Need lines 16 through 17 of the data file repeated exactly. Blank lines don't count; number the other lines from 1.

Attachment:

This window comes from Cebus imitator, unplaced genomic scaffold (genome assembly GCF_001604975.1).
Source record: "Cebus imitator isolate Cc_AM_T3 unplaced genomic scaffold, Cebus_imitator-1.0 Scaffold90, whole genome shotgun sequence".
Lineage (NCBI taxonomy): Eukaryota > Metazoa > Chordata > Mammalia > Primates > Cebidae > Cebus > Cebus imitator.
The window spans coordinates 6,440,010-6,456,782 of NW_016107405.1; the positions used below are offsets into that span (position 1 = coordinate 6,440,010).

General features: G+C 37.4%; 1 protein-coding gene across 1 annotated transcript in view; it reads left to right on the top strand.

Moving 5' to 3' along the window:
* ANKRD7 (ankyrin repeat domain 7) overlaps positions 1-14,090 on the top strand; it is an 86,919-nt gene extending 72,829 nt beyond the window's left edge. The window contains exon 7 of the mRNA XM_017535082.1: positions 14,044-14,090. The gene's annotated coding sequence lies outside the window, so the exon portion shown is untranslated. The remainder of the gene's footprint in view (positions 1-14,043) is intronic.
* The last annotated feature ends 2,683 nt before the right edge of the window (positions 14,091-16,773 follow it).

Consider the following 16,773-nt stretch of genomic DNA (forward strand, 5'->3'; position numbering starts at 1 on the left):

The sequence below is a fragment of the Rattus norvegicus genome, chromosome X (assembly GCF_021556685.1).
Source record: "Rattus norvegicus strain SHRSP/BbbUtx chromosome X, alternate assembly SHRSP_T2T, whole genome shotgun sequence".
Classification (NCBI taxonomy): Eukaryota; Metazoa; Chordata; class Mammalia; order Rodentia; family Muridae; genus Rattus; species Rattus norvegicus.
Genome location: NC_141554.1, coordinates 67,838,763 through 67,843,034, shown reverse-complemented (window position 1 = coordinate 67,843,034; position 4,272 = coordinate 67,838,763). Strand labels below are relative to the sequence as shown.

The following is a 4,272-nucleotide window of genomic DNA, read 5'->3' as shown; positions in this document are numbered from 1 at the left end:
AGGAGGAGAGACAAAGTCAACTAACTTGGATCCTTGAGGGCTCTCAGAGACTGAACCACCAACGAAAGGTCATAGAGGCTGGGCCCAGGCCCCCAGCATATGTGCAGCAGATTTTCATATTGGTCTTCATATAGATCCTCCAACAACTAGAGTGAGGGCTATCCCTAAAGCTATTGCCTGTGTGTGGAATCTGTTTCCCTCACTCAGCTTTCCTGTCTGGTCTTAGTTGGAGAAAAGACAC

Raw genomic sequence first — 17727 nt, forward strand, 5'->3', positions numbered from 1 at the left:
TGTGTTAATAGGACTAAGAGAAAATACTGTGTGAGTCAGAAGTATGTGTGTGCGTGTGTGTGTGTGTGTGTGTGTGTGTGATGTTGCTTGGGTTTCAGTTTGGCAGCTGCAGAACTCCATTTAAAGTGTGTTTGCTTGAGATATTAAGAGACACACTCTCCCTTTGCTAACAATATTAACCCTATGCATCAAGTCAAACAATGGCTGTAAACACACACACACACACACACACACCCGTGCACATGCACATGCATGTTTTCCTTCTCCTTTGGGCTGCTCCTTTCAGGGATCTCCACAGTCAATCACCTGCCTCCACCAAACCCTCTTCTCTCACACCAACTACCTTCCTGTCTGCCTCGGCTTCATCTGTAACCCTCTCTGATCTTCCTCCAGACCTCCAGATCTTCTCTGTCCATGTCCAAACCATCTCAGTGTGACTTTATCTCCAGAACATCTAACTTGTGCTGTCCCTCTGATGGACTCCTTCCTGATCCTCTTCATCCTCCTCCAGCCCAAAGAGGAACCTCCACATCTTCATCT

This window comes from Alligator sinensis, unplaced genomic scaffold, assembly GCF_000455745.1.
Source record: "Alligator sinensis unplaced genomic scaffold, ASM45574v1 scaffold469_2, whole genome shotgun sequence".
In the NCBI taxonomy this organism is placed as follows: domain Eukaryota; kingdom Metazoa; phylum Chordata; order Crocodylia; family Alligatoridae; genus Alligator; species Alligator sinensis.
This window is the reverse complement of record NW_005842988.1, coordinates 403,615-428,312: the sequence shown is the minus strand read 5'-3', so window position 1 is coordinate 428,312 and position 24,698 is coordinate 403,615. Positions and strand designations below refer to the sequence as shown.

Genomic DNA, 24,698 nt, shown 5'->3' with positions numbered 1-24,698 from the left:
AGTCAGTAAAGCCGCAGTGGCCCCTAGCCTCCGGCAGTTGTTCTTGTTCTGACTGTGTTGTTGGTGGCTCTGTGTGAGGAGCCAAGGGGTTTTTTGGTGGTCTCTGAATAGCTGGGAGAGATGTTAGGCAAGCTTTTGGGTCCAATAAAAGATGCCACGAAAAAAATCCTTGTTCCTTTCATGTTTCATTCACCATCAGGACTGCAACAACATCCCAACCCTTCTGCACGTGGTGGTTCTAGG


Raw genomic sequence first — 17727 nt, forward strand, 5'->3', positions numbered from 1 at the left:
TGTGTTAATAGGACTAAGAGAAAATACTGTGTGAGTCAGAAGTATGTGTGTGCGTGTGTGTGTGTGTGTGTGTGTGTGTGATGTTGCTTGGGTTTCAGTTTGGCAGCTGCAGAACTCCATTTAAAGTGTGTTTGCTTGAGATATTAAGAGACACACTCTCCCTTTGCTAACAATATTAACCCTATGCATCAAGTCAAACAATGGCTGTAAACACACACACACACACACACACACCCGTGCACATGCACATGCATGTTTTCCTTCTCCTTTGGGCTGCTCCTTTCAGGGATCTCCACAGTCAATCACCTGCCTCCACCAAACCCTCTTCTCTCACACCAACTACCTTCCTGTCTGCCTCGGCTTCATCTGTAACCCTCTCTGATCTTCCTCCAGACCTCCAGATCTTCTCTGTCCATGTCCAAACCATCTCAGTGTGACTTTATCTCCAGAACATCTAACTTGTGCTGTCCCTCTGATGGACTCCTTCCTGATCCTCTTCATCCTCCTCCAGCCCAAAGAGGAACCTCCACATCTTCATCT